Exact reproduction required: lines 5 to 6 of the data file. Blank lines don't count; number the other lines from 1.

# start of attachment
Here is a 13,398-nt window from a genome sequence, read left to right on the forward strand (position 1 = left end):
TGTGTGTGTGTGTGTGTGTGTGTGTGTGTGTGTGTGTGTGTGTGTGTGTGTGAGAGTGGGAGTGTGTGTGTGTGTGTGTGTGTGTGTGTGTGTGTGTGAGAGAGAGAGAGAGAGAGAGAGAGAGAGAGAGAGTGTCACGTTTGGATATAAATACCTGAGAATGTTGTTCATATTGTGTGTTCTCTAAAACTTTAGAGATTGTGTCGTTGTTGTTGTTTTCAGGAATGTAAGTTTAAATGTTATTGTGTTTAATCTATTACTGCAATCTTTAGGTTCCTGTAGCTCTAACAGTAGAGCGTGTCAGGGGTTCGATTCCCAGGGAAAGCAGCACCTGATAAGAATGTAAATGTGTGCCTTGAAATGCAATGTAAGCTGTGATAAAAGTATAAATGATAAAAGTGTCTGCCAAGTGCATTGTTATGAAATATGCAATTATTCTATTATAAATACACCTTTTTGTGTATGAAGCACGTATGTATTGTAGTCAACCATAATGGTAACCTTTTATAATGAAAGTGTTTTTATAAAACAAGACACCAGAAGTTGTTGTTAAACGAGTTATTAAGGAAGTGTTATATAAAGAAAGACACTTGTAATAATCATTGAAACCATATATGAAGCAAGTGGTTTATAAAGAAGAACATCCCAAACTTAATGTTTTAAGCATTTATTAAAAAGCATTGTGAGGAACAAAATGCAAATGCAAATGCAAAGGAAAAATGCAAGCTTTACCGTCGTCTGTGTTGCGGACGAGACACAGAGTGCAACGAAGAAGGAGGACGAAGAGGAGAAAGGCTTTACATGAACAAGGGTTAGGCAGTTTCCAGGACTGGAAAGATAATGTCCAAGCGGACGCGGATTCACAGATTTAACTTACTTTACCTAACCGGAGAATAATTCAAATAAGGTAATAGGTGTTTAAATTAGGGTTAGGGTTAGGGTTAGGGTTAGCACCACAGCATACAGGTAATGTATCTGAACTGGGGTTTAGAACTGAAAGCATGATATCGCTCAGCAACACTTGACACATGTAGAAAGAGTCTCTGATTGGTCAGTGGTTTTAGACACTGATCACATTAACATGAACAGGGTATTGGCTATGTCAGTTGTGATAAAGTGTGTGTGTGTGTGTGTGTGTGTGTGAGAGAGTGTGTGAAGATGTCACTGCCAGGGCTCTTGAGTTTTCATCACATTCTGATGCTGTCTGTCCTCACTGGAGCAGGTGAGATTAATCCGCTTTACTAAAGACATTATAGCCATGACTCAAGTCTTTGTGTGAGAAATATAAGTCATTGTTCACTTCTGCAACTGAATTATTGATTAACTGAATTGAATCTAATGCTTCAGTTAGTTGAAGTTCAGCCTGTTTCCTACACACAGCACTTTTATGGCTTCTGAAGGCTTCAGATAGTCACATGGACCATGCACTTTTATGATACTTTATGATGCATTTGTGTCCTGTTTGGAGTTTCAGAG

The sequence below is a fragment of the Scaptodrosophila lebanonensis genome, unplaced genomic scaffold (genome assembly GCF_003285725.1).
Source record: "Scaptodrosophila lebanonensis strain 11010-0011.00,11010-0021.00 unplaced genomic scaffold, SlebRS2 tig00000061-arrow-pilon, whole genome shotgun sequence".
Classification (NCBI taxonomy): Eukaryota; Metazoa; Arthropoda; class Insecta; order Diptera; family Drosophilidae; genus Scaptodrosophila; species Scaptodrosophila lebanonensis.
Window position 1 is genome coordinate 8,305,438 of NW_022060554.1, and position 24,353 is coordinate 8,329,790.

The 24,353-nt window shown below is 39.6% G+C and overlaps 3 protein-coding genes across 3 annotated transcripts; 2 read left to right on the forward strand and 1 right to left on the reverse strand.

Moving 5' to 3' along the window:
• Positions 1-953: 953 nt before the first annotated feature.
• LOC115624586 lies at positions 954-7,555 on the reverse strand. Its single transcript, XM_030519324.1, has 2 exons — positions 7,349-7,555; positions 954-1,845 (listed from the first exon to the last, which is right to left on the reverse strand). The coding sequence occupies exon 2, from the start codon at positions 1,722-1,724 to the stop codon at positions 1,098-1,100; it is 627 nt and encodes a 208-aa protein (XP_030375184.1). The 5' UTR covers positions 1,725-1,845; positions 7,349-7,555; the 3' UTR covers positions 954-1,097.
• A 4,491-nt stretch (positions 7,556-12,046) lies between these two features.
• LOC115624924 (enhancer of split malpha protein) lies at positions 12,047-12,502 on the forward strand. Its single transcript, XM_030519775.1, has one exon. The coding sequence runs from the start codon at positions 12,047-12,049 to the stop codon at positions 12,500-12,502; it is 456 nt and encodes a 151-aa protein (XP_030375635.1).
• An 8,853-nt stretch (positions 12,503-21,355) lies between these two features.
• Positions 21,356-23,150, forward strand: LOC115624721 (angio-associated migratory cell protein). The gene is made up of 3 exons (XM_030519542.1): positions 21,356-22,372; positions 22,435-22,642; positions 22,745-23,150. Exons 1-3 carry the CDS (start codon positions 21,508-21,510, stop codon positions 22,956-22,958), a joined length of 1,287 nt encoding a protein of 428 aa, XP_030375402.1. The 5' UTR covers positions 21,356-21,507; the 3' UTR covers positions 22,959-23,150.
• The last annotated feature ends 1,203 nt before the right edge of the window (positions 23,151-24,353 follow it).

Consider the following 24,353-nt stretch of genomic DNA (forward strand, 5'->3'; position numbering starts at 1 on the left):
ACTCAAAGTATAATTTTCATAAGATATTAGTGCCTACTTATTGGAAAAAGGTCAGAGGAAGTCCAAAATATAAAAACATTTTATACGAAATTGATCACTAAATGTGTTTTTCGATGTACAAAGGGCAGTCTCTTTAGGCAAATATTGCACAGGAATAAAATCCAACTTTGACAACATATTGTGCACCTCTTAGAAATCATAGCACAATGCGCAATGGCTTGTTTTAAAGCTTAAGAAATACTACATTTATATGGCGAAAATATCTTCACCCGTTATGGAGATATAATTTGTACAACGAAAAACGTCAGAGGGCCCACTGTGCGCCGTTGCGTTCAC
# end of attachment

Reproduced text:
Classification (NCBI taxonomy): Eukaryota; Metazoa; Arthropoda; class Insecta; order Diptera; family Drosophilidae; genus Scaptodrosophila; species Scaptodrosophila lebanonensis.
Window position 1 is genome coordinate 8,305,438 of NW_022060554.1, and position 24,353 is coordinate 8,329,790.